The socket slick, an oversized chisel, is a difficult tool to find. However, if considerable notching or other accurate work is required, obtaining a slick will be worth the extra effort and expense. The blade is 3 and three-eighths inches wide with an 18-inch wooden handle. The slick weighs 3 pounds. A 2-inch-wide chisel weighs just 10 ounces. The advantages of the slick are its wide blade and long handle. The slick can remove wood twice as quickly as a wide chisel. The long handle keeps the hands farther from the wood being cut (figure 87).
Mallets are made with plastic, wooden, leather, or rubber heads. Mallets with plastic or wooden heads should be used for hitting wood chisels.
A carpenter's claw hammer is helpful for nailing log culverts, bog bridges, boardwalks, and geotextile fabric. A 28-ounce framing hammer is better than the lighter models, although the heavy hammer may be awkward for workers who are unaccustomed to it.
A variety of different weight sledge hammers should be available at the work site. A 4-pound sledge is good for starting drift pins and spikes. A 6- or 8-pound hammer is better for driving them. The 8-pound hammer is better suited for moving heavy timbers and logs fractions of an inch when they are almost in place. Surveyors sledge hammers have shorter handles. They are better for driving long pieces of steel because they provide better control.
A crowbar is indispensable for building trails in rocky terrain. For most wetland trail work, the crowbar is used to move fallen trees and logs out of the way and to align piles, logs, and timbers. A crowbar, also called a rock bar or pry bar, is much stronger than a hollow-pipe tamping bar. The two are often confused.
The sharp-pointed shovel can be used for digging a narrow deep hole, but a posthole digger or manual auger is more efficient. The posthole digger with its clamshell-like blades is most common, but it is slow and awkward to use. The auger is more expensive, but more efficient.
The auger blade consists of two pieces of immovable curved steel set at opposing angles to each other. The wooden handle is turned in a horizontal plane while the blades drill a hole in the ground. In most soils an auger is more efficient than a posthole digger (figure 88).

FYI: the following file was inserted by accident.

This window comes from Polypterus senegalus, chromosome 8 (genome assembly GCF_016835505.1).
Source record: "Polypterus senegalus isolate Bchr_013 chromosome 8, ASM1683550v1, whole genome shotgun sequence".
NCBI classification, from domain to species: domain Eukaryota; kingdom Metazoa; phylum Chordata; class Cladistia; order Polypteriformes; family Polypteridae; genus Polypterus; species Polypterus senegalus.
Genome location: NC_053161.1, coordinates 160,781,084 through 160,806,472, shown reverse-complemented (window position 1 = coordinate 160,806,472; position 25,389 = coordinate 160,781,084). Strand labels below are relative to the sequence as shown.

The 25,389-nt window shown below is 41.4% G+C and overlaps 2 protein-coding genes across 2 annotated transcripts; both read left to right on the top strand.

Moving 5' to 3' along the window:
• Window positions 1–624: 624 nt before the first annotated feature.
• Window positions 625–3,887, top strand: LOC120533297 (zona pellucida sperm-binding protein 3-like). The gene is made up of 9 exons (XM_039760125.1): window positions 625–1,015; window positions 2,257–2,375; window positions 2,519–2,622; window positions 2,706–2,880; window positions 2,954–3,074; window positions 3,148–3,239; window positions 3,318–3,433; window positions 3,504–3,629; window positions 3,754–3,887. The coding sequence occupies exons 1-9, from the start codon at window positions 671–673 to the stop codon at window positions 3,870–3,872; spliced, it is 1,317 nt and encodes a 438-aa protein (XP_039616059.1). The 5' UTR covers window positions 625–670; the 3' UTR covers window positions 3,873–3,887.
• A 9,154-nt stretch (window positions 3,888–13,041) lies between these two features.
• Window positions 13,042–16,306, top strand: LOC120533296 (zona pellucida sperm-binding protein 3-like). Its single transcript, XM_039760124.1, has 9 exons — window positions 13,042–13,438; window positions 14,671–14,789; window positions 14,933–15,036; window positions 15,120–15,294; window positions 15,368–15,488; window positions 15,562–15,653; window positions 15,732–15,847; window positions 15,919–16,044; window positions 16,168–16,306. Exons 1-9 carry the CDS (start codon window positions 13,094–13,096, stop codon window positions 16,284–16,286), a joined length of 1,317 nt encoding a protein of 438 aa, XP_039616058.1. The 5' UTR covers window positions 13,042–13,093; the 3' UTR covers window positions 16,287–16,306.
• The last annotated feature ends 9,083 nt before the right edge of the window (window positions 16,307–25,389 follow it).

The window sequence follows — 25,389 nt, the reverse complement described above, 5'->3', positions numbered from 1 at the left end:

Gasoline-powered augers are available. These can usually be rented from local equipment rental companies. A one-person auger weighs 18 to 140 pounds. A two-person auger weighs 35 to 75 pounds. These augers are easily moved to a site. The heavier one-person augers have an engine mounted on wheels that is separate from the auger. Power augers usually make fast work of drilling holes in almost any soil. Problems occur when the auger runs into a boulder, a large root, or soil containing 4- to 6-inch pieces of gravel. The bit will stop, and the torque of the engine may cause back injury.
Wheelbarrows are an underrated and often forgotten piece of equipment for trail work. A wheelbarrow is a necessity for moving fill for most turnpike construction and can be helpful for moving tools, materials, and supplies. For big jobs, two wheelbarrows are handy. One can be loaded while the other is being dumped.
Steel and fiberglass are the most common materials for the body. Steel is heavier and stronger, but fiberglass is cheaper and more easily repaired.
Wheelbarrows commonly available at most local building supply stores do not withstand the rigors of trail work. Contractors wheelbarrows are made with stronger steel, and the handles are made of heavier, better quality wood. Although more expensive, a contractors wheelbarrow will far outlast the flimsy backyard variety. Contractors wheelbarrows can also be rented.
The solid-body wheelbarrow is the type that comes to mind when we think of wheelbarrows, but the gardeners wheelbarrow also has a place in trail construction. This wheelbarrow, without sides, is easier to use when loading large stones, short timbers and logs, and bags and boxes of materials. Gardeners wheelbarrows are more expensive than contractors wheelbarrows and are difficult to find. Most have steel wheels. Pneumatic rubber tires are better for trail work. The frame of a standard wheelbarrow can easily be converted to a gardeners wheelbarrow. Temporary flat-tire repair sealants, sold in aerosol cans, help prevent pneumatic tires from going flat. Motorized carriers could greatly ease the burden of moving materials, where their use is allowed.
Compactors should be used when placing fill for turnpike and for backfill around end-bearing piles. Several companies make a vibratory tamper type of compactor that is suitable for compacting small areas of fill. These companies also make vibratory plates, which are better suited for larger areas, such as turnpike and accessible surfaces. Vibratory tampers have an area 8 inches square that contacts the ground. Vibratory plates have an area 15 inches square that contacts the ground (figure 89 and figure 90).
A third type of compactor is an attachment to the Pionjar rock drill. It can be used for compacting backfill in narrow spaces around end-bearing piles, fenceposts, and signposts.